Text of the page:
After decades of saying they'll never change a team name considered by many to be a slur against Native Americans, the Washington Redskins announced Friday they'll reconsider. People familiar with the team's talks with NFL officials, including Commissioner Roger Goodell, said a process is being set up for the review. "It will end with a new name," one of them said. A team statement said, "This process allows the team to take into account not only the proud tradition and history of the franchise but also input from our alumni, the organization, sponsors, the National Football League and the local community it is proud to represent on and off the field." Owner Dan Snyder had said he'd never change the team name and mascot. "Dan has been listening to different people over the last number of weeks," one person said.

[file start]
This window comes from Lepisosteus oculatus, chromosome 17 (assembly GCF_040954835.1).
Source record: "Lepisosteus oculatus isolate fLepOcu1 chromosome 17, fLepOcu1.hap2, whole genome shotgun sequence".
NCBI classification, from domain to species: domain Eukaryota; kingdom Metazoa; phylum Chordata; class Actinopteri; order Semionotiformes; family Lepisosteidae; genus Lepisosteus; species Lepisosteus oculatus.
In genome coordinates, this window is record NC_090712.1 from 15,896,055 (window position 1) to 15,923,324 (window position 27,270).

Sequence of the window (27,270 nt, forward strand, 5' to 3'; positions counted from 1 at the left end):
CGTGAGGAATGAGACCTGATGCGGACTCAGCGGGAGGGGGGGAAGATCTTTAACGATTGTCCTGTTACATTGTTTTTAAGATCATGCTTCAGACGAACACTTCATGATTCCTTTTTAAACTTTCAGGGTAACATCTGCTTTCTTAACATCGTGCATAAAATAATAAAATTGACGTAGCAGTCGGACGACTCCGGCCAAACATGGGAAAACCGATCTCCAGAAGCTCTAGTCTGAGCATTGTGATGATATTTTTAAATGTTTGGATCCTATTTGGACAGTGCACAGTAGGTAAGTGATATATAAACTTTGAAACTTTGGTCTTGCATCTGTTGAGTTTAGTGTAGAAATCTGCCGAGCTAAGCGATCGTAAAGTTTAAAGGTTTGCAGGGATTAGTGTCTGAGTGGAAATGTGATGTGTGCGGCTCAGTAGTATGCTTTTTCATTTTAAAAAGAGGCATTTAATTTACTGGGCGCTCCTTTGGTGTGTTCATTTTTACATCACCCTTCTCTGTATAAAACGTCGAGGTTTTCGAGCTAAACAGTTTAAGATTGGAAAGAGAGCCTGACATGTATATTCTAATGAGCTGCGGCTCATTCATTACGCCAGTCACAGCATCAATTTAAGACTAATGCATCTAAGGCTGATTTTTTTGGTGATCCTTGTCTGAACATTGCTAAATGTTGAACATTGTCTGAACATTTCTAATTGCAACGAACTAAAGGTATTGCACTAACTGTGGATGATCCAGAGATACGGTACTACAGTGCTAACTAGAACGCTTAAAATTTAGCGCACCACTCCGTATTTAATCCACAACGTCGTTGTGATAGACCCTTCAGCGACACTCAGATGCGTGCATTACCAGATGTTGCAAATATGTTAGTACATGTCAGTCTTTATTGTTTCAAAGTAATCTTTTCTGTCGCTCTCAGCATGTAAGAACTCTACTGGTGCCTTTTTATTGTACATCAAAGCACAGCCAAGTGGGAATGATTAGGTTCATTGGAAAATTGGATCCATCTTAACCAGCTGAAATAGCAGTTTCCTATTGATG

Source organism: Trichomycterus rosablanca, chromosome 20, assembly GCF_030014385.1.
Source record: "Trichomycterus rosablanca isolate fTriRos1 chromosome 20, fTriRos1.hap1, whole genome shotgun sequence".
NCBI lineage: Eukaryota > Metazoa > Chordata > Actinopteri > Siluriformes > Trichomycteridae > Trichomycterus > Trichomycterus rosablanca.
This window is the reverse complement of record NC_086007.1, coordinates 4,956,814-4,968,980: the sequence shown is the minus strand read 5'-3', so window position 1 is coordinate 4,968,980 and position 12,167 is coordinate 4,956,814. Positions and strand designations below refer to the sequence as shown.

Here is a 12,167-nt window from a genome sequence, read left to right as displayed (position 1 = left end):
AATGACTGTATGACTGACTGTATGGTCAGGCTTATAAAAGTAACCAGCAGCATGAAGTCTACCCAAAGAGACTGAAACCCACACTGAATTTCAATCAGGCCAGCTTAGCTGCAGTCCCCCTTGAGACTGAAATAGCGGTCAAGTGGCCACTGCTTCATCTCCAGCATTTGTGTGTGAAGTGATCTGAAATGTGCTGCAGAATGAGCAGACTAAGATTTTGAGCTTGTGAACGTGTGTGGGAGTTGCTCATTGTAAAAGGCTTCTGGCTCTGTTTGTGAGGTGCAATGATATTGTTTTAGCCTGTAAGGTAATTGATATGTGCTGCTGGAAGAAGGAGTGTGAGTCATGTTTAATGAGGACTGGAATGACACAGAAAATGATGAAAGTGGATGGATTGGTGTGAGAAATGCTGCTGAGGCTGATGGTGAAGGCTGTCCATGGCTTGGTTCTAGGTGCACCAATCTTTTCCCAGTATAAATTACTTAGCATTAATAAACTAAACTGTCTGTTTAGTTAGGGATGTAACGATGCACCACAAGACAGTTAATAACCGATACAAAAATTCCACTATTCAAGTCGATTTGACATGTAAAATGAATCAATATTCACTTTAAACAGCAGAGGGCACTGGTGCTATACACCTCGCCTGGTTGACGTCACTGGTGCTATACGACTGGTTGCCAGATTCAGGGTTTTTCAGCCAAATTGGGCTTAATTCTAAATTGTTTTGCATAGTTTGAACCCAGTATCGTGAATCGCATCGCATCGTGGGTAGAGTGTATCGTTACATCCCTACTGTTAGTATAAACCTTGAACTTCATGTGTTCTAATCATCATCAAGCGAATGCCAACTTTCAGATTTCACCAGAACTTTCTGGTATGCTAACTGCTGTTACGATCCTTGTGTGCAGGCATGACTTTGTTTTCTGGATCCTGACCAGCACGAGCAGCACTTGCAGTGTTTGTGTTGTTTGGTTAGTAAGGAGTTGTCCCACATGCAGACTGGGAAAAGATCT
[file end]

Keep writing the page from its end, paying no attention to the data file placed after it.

Large investors have begun pressuring brands to end their deals with the team. One of them, Nike, seems to have pulled team products from its online store on Thursday night, per ESPN. Another, PepsiCo, issued a statement Friday welcoming the team's decision. "We believe it is time for a change," a spokesperson said. FedEx agreed. Pressure on the team had been building even before the current national discussion of racism; arriving in Minneapolis for a game last October, Washington was greeted by several hundred protesters. On Thursday, a school district outside Cincinnati decided to change the name and mascot of Anderson High School. A new name hasn't been chosen yet. (An editorial this month said that if the Washington team won't change the name, the NFL should.)